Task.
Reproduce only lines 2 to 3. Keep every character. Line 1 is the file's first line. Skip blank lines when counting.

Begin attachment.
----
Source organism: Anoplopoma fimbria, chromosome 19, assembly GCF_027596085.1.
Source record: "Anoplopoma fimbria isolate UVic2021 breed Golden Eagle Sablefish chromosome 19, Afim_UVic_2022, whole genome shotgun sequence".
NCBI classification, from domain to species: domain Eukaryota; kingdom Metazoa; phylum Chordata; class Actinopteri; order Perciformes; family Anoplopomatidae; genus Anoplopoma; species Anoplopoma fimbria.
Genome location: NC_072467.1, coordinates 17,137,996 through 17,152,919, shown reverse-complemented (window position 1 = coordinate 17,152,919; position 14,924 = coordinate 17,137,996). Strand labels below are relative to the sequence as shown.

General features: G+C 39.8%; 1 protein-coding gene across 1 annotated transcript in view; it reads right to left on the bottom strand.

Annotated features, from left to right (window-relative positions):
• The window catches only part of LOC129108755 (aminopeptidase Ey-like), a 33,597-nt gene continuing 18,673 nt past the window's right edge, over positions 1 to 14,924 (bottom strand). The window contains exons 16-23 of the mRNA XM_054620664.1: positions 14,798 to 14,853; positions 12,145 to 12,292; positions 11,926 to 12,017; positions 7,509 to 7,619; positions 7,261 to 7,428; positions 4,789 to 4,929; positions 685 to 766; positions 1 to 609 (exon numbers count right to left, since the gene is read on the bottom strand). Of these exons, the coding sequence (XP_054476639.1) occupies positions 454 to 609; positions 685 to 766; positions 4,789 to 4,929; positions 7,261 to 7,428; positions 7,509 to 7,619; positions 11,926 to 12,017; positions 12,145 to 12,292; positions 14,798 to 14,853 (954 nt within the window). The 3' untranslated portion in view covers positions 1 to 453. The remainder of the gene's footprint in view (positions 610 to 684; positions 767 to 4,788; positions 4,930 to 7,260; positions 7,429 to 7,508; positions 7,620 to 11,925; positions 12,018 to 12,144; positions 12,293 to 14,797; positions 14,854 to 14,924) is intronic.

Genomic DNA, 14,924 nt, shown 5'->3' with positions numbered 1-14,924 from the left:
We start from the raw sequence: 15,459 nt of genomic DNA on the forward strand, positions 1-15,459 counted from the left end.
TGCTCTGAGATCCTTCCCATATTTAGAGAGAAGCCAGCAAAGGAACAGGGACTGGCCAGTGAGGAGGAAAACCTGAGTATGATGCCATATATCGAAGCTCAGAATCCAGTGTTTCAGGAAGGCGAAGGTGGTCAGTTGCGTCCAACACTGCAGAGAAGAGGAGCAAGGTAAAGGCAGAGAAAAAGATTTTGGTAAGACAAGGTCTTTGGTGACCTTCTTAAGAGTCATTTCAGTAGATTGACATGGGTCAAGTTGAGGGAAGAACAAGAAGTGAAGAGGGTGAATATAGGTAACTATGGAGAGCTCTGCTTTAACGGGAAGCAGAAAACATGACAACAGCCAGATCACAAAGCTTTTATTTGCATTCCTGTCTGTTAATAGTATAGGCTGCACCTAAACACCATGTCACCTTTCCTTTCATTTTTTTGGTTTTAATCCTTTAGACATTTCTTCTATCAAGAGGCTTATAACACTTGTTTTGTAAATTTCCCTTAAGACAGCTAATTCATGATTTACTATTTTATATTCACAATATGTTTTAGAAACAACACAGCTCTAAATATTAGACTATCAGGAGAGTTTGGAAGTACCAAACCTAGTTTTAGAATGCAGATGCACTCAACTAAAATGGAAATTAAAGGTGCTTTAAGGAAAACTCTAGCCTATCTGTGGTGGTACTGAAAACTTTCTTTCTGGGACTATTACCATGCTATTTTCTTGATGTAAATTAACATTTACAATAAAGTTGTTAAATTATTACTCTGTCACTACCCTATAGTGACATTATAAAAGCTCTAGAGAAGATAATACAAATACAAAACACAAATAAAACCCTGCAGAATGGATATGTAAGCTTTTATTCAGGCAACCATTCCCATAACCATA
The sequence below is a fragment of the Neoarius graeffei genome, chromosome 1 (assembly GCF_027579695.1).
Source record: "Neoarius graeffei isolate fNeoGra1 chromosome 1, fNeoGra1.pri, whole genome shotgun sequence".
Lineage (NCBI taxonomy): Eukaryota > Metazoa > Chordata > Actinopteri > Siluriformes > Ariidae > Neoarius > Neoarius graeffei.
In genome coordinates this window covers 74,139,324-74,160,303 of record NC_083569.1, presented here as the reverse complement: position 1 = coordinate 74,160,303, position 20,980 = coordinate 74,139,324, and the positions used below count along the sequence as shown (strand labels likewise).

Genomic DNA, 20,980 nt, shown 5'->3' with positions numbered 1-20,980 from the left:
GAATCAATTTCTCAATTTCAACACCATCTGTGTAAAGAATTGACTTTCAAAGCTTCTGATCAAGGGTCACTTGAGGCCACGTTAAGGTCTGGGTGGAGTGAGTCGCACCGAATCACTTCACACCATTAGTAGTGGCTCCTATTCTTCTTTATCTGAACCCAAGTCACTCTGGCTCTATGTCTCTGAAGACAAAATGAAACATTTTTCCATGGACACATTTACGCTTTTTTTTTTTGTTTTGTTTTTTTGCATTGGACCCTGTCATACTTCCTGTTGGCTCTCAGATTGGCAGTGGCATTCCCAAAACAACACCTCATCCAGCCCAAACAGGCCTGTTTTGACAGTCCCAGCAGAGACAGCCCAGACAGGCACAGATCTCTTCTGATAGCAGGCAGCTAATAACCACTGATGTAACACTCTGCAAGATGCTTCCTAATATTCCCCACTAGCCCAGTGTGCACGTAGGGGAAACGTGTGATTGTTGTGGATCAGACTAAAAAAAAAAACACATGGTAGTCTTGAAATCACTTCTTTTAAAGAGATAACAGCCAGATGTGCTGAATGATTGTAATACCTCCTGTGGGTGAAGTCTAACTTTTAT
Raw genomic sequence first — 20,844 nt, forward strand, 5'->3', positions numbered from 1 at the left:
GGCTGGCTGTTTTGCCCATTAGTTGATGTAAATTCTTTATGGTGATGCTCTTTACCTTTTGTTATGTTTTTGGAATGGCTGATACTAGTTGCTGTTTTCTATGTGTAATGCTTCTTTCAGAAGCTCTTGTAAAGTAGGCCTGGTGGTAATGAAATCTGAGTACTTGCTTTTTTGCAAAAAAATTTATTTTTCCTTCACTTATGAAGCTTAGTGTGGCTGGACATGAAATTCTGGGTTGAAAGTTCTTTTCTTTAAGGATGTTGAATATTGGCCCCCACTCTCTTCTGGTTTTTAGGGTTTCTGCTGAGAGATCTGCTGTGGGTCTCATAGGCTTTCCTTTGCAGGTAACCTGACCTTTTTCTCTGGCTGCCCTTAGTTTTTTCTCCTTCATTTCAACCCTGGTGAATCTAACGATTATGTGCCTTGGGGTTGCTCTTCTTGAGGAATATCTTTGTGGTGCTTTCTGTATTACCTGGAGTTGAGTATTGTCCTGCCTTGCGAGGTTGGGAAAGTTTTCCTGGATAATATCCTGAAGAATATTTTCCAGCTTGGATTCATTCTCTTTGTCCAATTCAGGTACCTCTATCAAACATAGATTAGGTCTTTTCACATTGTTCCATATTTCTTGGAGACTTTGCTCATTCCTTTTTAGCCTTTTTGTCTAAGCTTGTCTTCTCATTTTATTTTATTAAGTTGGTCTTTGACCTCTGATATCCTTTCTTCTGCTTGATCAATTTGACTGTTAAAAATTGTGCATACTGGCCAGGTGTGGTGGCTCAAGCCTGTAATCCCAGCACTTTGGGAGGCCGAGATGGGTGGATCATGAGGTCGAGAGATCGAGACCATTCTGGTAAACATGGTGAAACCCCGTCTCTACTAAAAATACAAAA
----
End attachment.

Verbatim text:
Source record: "Anoplopoma fimbria isolate UVic2021 breed Golden Eagle Sablefish chromosome 19, Afim_UVic_2022, whole genome shotgun sequence".
NCBI classification, from domain to species: domain Eukaryota; kingdom Metazoa; phylum Chordata; class Actinopteri; order Perciformes; family Anoplopomatidae; genus Anoplopoma; species Anoplopoma fimbria.